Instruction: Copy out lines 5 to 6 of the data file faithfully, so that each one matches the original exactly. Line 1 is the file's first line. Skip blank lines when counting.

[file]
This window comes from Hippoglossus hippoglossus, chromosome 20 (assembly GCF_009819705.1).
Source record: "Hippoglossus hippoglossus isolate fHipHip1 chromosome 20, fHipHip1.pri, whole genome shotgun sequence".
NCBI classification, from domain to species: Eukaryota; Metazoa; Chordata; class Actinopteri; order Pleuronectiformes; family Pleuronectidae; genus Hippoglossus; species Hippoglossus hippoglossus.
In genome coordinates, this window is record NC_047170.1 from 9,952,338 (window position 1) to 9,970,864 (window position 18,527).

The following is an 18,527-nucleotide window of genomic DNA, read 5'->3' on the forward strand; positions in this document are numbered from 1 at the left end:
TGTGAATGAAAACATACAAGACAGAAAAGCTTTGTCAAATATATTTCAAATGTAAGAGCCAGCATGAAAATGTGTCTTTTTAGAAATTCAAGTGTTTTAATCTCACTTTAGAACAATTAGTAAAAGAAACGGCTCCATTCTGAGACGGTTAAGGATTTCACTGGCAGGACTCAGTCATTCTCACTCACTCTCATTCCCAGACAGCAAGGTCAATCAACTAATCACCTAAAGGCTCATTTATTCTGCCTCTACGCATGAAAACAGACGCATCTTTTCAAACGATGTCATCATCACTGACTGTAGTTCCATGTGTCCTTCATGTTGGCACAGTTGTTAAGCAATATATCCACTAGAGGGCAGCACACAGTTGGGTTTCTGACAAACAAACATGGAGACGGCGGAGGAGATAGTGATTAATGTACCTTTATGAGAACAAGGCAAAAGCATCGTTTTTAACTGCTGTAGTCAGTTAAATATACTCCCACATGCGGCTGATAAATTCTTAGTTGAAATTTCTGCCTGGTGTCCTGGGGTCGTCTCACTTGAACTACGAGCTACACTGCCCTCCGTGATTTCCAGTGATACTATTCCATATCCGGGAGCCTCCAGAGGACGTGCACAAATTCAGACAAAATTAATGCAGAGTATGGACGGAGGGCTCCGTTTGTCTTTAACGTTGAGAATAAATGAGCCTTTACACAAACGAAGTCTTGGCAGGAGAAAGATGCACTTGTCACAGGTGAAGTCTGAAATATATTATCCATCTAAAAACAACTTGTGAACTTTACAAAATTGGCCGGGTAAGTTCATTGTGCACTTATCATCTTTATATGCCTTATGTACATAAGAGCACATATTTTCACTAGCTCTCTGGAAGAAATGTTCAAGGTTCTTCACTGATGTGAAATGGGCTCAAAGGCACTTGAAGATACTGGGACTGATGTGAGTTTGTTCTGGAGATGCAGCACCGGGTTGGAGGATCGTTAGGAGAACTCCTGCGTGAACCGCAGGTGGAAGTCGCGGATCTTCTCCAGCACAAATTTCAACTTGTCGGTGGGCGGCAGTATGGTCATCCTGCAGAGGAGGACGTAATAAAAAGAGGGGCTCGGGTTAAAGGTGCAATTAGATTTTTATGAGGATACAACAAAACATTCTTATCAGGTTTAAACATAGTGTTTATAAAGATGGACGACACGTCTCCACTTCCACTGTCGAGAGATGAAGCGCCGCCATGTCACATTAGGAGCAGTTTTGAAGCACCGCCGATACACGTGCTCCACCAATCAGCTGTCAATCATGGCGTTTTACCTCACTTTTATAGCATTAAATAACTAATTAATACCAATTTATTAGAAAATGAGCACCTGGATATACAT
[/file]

The following is an 18,527-nucleotide window of genomic DNA, read 5'->3' on the forward strand; positions in this document are numbered from 1 at the left end:
TGTGAATGAAAACATACAAGACAGAAAAGCTTTGTCAAATATATTTCAAATGTAAGAGCCAGCATGAAAATGTGTCTTTTTAGAAATTCAAGTGTTTTAATCTCACTTTAGAACAATTAGTAAAAGAAACGGCTCCATTCTGAGACGGTTAAGGATTTCACTGGCAGGACTCAGTCATTCTCACTCACTCTCATTCCCAGACAGCAAGGTCAATCAACTAATCACCTAAAGGCTCATTTATTCTGCCTCTACGCATGAAAACAGACGCATCTTTTCAAACGATGTCATCATCACTGACTGTAGTTCCATGTGTCCTTCATGTTGGCACAGTTGTTAAGCAATATATCCACTAGAGGGCAGCACACAGTTGGGTTTCTGACAAACAAACATGGAGACGGCGGAGGAGATAGTGATTAATGTACCTTTATGAGAACAAGGCAAAAGCATCGTTTTTAACTGCTGTAGTCAGTTAAATATACTCCCACATGCGGCTGATAAATTCTTAGTTGAAATTTCTGCCTGGTGTCCTGGGGTCGTCTCACTTGAACTACGAGCTACACTGCCCTCCGTGATTTCCAGTGATACTATTCCATATCCGGGAGCCTCCAGAGGACGTGCACAAATTCAGACAAAATTAATGCAGAGTATGGACGGAGGGCTCCGTTTGTCTTTAACGTTGAGAATAAATGAGCCTTTACACAAACGAAGTCTTGGCAGGAGAAAGATGCACTTGTCACAGGTGAAGTCTGAAATATATTATCCATCTAAAAACAACTTGTGAACTTTACAAAATTGGCCGGGTAAGTTCATTGTGCACTTATCATCTTTATATGCCTTATGTACATAAGAGCACATATTTTCACTAGCTCTCTGGAAGAAATGTTCAAGGTTCTTCACTGATGTGAAATGGGCTCAAAGGCACTTGAAGATACTGGGACTGATGTGAGTTTGTTCTGGAGATGCAGCACCGGGTTGGAGGATCGTTAGGAGAACTCCTGCGTGAACCGCAGGTGGAAGTCGCGGATCTTCTCCAGCACAAATTTCAACTTGTCGGTGGGCGGCAGTATGGTCATCCTGCAGAGGAGGACGTAATAAAAAGAGGGGCTCGGGTTAAAGGTGCAATTAGATTTTTATGAGGATACAACAAAACATTCTTATCAGGTTTAAACATAGTGTTTATAAAGATGGACGACACGTCTCCACTTCCACTGTCGAGAGATGAAGCGCCGCCATGTCACATTAGGAGCAGTTTTGAAGCACCGCCGATACACGTGCTCCACCAATCAGCTGTCAATCATGGCGTTTTACCTCACTTTTATAGCATTAAATAACTAATTAATACCAATTTATTAGAAAATGAGCACCTGGATATACAT